Issues: Social Security and Medicare
Medicare – Make it Portable!
by Karen Lee, DAGR Chair
We in Greece often gloss over reports on Medicare. Like other American retirees around the world, we can’t use its benefits unless we travel back to the US. And let’s face it, free medical treatment isn’t so free if it includes the cost of a plane ticket. A checkup combined with a family visit is smart; major medical with multiple follow-up visits is expensive and disrupting.
For this reason, ‘Medicare Portability’ is a plank in the 2016 Dems Abroad Platform!
As then-DA Mexico member Paul Crist* pointed out over 8 years ago, Medicare Portability is smart for everyone. US retirees who’ve paid into the program receive the benefits they deserve. Otherwise, they have to pay travel expenses OR pay out-of-pocket for local treatment.
Good for Enrollees
For instance, retirees in Greece can pay 9.5% of their Social Security check to get IKA coverage. But with the Greek medical system struggling after ‘memorandum-imposed’ cuts, availability of some therapies and drugs may be insecure or inconvenient.
Moreover, while the premium for inclusion is needed from the Greek point of view, the fact remains, that many US citizens have already ‘paid’ into the Medicare system for services they are now paying for a second time.
Good for US Budget
The US budget would also gain from Portability. Because high-quality health services are much cheaper in most other developed countries, the system would actually pay out less for beneficiaries to get their treatment
US authorities have also argued that certifying health providers abroad would be complicated and cost-prohibitive. The fact is, most developed countries have their own state health systems and certification mechanisms. If a doctor or hospital is good enough for French, or Greek, licensure, they would also pass US muster.
What’s Holding Up Portability?
So, what’s the problem? Why not get on with enacting a Portability law that’s to everyone’s benefit? On the one hand, many US lawmakers are simply unaware of citizens abroad and their particular concerns.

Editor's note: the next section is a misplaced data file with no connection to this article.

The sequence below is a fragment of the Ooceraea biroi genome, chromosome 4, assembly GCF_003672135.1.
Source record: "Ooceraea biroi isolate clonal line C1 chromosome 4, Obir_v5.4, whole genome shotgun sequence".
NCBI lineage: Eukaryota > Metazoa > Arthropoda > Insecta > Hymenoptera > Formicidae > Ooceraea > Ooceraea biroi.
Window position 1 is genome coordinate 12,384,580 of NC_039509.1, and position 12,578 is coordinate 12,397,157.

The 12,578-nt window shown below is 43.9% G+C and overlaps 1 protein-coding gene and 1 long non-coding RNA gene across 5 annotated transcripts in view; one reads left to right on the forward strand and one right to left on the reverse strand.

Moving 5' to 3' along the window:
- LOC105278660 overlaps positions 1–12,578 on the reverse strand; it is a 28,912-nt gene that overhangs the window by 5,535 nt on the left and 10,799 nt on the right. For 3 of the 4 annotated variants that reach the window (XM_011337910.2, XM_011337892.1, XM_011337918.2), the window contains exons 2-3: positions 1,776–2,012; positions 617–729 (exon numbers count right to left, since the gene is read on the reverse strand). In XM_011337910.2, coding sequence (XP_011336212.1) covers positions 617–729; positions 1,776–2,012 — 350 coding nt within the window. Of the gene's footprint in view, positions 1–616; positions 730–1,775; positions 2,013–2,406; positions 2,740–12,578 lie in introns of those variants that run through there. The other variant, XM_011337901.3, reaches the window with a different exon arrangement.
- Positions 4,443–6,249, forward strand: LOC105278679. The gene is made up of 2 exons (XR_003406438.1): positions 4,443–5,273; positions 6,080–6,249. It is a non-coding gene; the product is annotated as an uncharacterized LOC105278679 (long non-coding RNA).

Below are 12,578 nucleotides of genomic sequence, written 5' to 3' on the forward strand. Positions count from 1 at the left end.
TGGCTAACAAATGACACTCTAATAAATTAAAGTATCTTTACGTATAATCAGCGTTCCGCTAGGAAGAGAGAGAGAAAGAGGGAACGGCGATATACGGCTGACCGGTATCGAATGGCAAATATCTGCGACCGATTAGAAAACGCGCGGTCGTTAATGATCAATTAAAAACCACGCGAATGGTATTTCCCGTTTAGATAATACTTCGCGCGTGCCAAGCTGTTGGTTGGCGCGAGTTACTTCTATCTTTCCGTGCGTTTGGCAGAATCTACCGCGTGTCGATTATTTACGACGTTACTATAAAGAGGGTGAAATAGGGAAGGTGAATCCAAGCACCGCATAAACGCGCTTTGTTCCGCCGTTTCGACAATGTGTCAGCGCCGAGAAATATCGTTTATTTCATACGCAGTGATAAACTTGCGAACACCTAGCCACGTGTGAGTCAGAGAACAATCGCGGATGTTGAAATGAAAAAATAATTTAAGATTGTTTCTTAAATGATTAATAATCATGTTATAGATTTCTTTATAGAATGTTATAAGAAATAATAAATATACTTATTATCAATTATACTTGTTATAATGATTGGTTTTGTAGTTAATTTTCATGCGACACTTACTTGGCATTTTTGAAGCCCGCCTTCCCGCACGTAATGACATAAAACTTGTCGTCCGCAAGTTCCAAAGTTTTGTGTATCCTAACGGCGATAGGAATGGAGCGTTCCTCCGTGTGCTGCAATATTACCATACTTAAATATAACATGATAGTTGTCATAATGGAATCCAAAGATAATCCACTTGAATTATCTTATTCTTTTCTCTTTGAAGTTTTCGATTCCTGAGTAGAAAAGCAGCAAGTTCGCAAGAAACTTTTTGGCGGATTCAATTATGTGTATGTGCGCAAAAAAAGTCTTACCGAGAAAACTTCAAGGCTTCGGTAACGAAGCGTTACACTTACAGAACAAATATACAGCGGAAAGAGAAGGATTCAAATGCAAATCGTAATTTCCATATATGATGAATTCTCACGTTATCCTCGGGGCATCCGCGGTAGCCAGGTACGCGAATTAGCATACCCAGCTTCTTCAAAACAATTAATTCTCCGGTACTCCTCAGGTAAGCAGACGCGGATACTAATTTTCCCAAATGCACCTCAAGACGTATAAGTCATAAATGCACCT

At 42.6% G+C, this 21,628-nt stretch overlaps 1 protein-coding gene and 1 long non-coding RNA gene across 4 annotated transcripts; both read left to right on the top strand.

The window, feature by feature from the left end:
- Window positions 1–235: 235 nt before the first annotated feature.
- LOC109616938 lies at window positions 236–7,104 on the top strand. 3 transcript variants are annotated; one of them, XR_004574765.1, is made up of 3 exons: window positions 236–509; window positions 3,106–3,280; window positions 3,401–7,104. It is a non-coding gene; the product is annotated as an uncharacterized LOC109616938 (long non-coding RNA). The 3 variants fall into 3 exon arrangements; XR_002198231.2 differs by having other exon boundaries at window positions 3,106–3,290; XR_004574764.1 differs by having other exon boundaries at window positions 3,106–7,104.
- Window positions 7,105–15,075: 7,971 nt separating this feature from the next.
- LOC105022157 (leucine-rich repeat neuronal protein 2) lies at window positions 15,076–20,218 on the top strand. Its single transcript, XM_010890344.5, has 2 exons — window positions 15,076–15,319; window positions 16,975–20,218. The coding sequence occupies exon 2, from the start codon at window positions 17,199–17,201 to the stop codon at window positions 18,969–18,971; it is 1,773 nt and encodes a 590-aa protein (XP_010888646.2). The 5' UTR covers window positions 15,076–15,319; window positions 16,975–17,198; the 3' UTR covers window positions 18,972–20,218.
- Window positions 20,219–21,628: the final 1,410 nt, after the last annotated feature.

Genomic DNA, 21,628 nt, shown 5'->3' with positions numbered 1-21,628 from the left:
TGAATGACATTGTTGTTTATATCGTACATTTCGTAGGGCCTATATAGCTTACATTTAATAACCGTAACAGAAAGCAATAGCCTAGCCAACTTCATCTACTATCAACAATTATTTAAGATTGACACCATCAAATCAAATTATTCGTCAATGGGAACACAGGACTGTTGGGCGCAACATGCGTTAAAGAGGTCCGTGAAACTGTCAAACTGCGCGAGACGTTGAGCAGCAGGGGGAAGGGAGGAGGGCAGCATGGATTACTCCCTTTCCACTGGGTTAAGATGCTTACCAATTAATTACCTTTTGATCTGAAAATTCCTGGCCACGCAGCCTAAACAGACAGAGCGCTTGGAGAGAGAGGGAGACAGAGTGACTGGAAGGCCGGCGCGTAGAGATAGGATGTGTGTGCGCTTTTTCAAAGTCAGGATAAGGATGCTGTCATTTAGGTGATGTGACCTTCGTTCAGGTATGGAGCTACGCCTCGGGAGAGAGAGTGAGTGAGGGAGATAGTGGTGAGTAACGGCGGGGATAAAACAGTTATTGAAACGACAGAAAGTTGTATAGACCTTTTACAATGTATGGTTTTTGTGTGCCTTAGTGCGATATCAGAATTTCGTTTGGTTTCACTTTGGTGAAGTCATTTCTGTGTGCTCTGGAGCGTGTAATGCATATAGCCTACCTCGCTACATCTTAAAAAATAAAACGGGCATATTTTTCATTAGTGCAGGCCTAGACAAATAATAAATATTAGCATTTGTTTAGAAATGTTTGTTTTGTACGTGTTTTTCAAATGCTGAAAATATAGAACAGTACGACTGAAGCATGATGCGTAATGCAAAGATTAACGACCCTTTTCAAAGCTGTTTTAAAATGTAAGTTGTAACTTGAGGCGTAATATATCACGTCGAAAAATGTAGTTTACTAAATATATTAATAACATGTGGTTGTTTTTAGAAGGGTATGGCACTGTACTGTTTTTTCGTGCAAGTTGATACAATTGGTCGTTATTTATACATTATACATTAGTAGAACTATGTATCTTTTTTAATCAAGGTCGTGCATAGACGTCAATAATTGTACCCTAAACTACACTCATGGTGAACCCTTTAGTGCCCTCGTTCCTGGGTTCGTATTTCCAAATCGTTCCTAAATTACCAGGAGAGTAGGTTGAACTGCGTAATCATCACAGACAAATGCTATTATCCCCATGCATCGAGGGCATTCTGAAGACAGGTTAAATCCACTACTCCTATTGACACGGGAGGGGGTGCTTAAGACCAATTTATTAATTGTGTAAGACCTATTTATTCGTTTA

More important are two major blocks of opposition. Corporate interests invested in medical profits contribute to candidates in both major parties. Results: 13 Dems, including a few high-profile ‘progressives,’ voted with GOP senators earlier this year to quash importation of drugs from Canada. Their excuse was that the bill lacked a way to check the safety of the drugs. From Canada. Canada? Really?
Also, in the current climate, conservatives such as Speaker Paul Ryan, want to privatize the Social Security and Medicare systems. They argue that a privatized system will bring lower prices and better care for all. It’s an argument that defies logic when the pre-Obamacare uninsured and continuing high costs are compared to countries with state or mixed public-private health systems.
But, common sense be damned! These ideologues are certainly not going to enact a system that would lower costs and make quality services more available to all.
Bringing it Back to Greece
In the meantime, Medicare-eligible retirees in Greece have three choices. We can travel back to the US for diagnostics and treatments. Or we can pay for a private insurance plan here in Greece. Or we can purchase coverage through IKA, which seems expensive until compared with travel and other costs. With prodigious hunting, we might find a supplemental private insurance at a reasonable cost wherever we get services. Still, any way you look at it, we are not currently getting the benefits we, like our counterparts in the US, have paid in for.
Advocating on behalf of Medicare are AARP and other organizations, such as Kaiser Family Foundation and, of course, Democrats Abroad. For a solid overview, read the statement by AARP president, Bill Walsh, entitled ‘A Battle Looms’. The full report is available at the same link. They’ve run the numbers and looked at the possible outcomes. The DA 2016 Platform, pg 6, Medicare and Healthcare, is found here.
Medicare – buttressed by cost-savers such as Portability and drug-price negotiation – wins hands-down!
* Paul Crist, a former aide to Sen. Paul Sarbanes, had his ‘Medicare in Mexico’ pilot project ready in 2008, and returned to DC to promote it. Unfortunately, it was overtaken by the noisy negotiations that eventually became Obamacare, and has yet to be acted on.